Create a solution in a cloned Repo in Visual Studio

Create a simple .Net Framework application running MVC and tweak the View/Home/Index to identify that it is yours. I just altered the heading to ‘Hello World’.

Note: In the adding new Project dialog, there is an option to add to a create new solution or the existing. We want it in the existing solution as this is what our repo is mapped to on our local machine.

Commit code locally in Visual Studio
Push commits to repo in Visual Studio

Click on the 99* to create a commit for the addition of the files to your local repo. Then on the 1 Commit Icon to push it to your repo. If you’re not familiar with Git, let me know and i will write some stuff up on it in future.

Note: if you have random sqlite files you may need to add these to your gitignore. This usually means you’ve not used Git before on this machine and haven’t got a global ignore file configured.

That is all you need to get your code committed to your Azure DevOps source control, so head over to Azure DevOps, Repos, Files and see your work in action!

Azure DevOps Repos

Create an Azure DevOps build pipe

Setting up CI/CD is surprisingly easy but for now we will start with CI (Continuous Intergration).

In Azure Devops, click on Pipelines then Builds and New to create a New build pipeline. You’ll want to select Azure Repos Git (YAML) as this is the most flexible means moving forward, but if you just want to mess about, scroll to the bottom and select the link to use the classic editor. This is a great little gui that gets you going super fast without needing code.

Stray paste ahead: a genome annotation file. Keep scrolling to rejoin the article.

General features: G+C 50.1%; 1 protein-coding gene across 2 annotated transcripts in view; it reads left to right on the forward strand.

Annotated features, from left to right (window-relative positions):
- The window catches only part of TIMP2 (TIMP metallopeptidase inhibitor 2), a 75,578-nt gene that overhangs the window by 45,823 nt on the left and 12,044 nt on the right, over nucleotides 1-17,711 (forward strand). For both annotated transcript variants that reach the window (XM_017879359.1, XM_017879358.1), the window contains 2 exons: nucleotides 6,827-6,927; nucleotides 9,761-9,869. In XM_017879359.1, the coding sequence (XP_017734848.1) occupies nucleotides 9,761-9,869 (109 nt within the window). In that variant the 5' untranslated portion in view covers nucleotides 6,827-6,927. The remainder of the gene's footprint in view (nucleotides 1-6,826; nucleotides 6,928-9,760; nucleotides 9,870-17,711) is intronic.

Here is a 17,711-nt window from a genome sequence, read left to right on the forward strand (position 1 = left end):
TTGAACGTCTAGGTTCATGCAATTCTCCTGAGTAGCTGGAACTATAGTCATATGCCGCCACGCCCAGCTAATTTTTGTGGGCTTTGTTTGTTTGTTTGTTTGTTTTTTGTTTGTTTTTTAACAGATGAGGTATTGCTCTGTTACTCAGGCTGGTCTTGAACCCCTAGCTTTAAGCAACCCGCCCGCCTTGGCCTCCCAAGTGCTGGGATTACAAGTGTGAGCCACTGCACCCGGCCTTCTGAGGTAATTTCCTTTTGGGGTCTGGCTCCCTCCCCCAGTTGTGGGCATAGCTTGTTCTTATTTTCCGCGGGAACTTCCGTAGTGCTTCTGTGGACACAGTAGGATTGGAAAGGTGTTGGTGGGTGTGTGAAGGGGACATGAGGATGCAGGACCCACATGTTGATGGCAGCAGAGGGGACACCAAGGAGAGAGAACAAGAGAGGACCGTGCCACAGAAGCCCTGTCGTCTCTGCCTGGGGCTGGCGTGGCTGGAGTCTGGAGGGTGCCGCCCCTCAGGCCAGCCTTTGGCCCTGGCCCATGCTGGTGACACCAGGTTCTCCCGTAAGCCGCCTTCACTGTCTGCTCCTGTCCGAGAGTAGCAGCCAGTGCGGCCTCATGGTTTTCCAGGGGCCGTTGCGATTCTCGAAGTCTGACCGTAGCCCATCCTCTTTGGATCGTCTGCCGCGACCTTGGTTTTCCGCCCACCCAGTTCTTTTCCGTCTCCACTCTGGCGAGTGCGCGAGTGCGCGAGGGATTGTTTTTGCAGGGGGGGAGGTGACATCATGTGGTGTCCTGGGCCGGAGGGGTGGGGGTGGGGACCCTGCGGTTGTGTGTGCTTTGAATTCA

Add build pipe to Azure DevOps

Pick your repo from the list on the next page.

Select repo in build pipe in Azure DevOps

Select ASP.Net as a pipeline template.

Configure pipeline Azure DevOps

Then review the YAML, you might notice that the default does not include a publish step, so scroll the bottom and click, this triggers a flyout pane that you can add search in for publish. Youll need to add the default publish step to the bottom to finish the pipe. Without this step, the code will build and then be immediately discarded because the pipe doesn’t know what to do with the result!

Review YAML Azure DevOps pipelines